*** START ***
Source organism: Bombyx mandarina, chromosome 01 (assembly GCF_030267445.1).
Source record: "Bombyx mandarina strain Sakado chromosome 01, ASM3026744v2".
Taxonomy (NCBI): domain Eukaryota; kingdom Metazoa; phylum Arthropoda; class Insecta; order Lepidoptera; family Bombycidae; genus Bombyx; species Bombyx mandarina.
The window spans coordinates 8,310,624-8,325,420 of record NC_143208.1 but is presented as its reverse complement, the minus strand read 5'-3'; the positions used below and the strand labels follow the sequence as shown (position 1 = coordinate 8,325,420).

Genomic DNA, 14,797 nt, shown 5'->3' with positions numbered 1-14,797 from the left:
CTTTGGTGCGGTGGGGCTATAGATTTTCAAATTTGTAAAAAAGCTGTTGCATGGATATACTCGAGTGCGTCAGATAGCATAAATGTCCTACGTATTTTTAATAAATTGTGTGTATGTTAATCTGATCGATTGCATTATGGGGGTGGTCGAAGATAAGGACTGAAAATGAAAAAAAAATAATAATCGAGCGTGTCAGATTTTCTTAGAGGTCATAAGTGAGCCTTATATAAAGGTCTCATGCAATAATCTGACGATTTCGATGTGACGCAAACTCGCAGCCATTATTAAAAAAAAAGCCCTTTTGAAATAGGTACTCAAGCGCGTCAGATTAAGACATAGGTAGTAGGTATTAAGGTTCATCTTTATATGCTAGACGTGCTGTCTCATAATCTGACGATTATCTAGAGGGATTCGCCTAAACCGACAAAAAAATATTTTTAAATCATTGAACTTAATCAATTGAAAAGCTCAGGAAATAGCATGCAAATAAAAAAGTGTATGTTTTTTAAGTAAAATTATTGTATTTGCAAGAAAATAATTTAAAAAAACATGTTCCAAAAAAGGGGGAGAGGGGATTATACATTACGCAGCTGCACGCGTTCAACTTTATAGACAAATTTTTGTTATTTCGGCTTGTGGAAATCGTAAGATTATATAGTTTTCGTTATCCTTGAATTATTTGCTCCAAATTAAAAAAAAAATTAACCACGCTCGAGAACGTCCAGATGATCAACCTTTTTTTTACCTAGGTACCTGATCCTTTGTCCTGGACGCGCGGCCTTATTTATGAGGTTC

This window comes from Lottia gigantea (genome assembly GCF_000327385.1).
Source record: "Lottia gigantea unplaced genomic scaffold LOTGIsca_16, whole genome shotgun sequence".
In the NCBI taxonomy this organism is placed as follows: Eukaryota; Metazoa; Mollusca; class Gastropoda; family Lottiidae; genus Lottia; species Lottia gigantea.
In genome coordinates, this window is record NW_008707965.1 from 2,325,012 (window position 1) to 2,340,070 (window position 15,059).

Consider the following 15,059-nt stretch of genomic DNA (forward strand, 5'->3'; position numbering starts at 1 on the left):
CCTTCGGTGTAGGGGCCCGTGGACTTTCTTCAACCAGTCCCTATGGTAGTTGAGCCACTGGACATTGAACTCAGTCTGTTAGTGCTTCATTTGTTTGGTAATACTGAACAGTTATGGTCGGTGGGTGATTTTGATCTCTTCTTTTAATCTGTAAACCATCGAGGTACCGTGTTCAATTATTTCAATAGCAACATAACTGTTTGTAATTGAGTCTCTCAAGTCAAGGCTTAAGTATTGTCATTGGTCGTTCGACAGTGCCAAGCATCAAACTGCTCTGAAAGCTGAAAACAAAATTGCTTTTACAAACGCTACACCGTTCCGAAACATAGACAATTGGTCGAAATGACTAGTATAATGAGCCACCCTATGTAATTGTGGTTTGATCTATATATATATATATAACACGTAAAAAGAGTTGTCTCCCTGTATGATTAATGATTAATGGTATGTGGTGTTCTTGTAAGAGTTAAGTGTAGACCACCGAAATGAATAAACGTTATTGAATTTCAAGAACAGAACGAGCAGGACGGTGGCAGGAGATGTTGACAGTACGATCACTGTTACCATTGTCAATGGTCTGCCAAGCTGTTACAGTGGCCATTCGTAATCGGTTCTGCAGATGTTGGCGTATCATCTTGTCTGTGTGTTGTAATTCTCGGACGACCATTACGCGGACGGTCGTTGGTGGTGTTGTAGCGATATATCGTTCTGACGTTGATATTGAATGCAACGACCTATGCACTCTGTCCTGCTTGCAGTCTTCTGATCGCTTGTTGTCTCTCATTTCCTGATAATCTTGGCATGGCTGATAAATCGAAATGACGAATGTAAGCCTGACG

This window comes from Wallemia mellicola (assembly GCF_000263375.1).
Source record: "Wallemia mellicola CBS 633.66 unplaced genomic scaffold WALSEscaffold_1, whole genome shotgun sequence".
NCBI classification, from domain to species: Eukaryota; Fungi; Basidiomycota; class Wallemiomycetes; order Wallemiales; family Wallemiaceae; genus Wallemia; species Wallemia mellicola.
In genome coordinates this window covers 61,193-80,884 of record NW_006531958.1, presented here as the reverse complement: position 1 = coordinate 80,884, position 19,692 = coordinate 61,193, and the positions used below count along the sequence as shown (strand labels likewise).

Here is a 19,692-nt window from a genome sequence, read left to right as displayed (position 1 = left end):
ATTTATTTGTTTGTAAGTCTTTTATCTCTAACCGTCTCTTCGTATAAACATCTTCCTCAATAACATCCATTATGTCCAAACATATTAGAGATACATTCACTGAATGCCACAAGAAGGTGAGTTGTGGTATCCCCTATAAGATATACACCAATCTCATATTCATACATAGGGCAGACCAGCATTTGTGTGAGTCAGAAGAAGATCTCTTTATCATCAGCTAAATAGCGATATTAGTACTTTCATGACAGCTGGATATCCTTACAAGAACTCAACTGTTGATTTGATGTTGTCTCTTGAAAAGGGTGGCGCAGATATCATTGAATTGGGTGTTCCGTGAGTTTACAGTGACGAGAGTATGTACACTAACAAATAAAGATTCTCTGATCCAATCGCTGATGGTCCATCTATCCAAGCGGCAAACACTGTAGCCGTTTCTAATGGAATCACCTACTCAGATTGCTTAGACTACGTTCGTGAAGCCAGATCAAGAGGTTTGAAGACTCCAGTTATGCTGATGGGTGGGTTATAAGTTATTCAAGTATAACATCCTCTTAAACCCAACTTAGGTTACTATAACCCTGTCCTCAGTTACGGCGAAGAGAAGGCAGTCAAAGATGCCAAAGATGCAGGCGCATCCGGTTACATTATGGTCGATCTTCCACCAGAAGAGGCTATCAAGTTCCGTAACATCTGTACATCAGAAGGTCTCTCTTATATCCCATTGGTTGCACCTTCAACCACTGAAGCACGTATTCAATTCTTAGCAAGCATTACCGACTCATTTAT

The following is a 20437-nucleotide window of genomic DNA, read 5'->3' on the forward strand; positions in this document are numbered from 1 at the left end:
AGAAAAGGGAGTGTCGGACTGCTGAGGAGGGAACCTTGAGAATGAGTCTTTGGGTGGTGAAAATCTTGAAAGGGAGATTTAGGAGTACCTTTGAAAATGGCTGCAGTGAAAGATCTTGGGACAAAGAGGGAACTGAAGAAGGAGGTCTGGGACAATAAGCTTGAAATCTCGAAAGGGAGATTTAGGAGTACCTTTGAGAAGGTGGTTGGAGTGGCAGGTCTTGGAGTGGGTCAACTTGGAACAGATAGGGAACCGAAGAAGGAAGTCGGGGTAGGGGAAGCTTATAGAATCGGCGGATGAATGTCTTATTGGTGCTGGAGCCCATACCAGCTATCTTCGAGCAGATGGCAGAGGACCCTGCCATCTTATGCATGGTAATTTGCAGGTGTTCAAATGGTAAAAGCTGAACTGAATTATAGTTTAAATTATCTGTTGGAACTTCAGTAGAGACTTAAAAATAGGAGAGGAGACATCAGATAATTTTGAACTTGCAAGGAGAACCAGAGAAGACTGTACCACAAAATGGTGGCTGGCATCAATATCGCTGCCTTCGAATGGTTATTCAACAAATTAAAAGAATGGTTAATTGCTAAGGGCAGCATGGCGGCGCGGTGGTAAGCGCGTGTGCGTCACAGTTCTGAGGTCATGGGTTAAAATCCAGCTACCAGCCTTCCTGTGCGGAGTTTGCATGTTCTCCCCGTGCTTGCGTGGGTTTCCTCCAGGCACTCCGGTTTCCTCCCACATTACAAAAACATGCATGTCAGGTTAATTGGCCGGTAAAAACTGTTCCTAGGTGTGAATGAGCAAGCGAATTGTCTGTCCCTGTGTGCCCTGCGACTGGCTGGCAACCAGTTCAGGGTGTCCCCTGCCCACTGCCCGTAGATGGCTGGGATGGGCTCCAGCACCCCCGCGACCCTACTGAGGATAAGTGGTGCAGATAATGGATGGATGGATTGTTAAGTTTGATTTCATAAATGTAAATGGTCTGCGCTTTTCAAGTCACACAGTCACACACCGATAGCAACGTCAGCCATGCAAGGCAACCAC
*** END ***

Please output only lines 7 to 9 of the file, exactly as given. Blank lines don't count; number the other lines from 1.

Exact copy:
This window comes from Lottia gigantea (genome assembly GCF_000327385.1).
Source record: "Lottia gigantea unplaced genomic scaffold LOTGIsca_16, whole genome shotgun sequence".
In the NCBI taxonomy this organism is placed as follows: Eukaryota; Metazoa; Mollusca; class Gastropoda; family Lottiidae; genus Lottia; species Lottia gigantea.